Monday, 30 March 2009

Plays of the Week




A speedy (and late) one this week, as I caught AC Newman at the Bell House in Brooklyn last night and want to get those thoughts out before my increasingly sieve-like mind evacuates the memories.







Another mixed bag, with some brand new wonderful NYC talent alongside some old standard bearers of my musical trails. It's a surprise - a very happy one, at that - to be catching up with classics when there's so much great new music to be affording attention. Credit all that extra listening time on the subway.....well worth it, even if those infernal fare hikes get through. Pah, to the tracks:


A.C. Newman - There Are Maybe Ten or Twelve - Buy

> This will be covered in the next post about the live show. It opened up the set as supremely as it opens up the album 'Get Guilty'.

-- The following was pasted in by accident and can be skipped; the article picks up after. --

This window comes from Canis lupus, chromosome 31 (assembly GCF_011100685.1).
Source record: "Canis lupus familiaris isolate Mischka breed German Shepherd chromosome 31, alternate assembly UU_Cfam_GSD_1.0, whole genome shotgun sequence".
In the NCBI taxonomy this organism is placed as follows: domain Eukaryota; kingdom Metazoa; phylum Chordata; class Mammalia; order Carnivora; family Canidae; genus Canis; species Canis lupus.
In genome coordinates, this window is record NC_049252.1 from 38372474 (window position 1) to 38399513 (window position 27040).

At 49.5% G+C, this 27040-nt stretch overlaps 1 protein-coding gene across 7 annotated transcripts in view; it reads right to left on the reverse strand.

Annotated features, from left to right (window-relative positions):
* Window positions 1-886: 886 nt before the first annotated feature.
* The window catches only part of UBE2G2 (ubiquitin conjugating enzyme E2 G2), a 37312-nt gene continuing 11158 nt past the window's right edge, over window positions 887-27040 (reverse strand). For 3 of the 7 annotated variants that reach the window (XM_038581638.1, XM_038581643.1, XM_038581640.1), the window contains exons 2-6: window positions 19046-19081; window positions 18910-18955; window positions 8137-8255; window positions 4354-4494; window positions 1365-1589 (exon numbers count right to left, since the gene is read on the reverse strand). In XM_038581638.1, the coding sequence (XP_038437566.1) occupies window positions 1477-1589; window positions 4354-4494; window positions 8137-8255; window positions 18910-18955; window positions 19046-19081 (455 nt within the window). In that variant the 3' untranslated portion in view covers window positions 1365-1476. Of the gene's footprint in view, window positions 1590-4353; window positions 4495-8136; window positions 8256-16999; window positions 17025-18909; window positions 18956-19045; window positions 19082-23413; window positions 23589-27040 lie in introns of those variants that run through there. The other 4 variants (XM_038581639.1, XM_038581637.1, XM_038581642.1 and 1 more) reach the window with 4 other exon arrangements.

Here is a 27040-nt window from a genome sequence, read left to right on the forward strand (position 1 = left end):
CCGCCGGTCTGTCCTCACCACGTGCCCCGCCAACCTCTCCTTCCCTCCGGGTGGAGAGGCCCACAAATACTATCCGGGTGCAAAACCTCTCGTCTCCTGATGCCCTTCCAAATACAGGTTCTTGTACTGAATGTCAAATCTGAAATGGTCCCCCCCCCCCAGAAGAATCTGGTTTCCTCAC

The BadSpells - Explode

> These guys are relatively new to the NYC circuit and reputedly play a blazing live show. The sound is upbeat, power pop/rock with an identity all of its own. Playing Parkside Lounge next week (4/9), New York peeps.........and recently interviewed here.

Mastodon - Oblivion - Buy

> Pre-empting a full review, this album is a mind blower. Psychedelic, furious, expansive, restrained, epic.....all these adjectives and more will be spewing forth in future posts. For the moment, this track kicks off proceedings and provides a hearty one-two with the previously posted Divinations. Did I mention epic?

NIN|JA 2009 - Sampler (free download after sign up)

> Some new slices from Jane's Addiction / NIN / Streetsweeper (Boots Riley/Tom Morello), ahead of their tour later this year. Never a huge NIN fan but the Jane's tracks are mint.

Soundgarden - Pretty Noose (Video)

> This one is obviously related to my Cornell post over the weekend. Even if 'Scream' turns out to be a mess, there are more than enough gems in Chris' back catalogue to serve as a retreat.

William Elliot Whitmore - Hell or High Water - Buy

> This guy has a fantastic line in whiskey-soaked tales from desert country. Blessed with a distinctive, world weary delivery that still manages to offer a distant hope, this song and 'Old Devils' are assuring a purchase of this in the next couple of weeks.



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Now playing: WINO - Release Me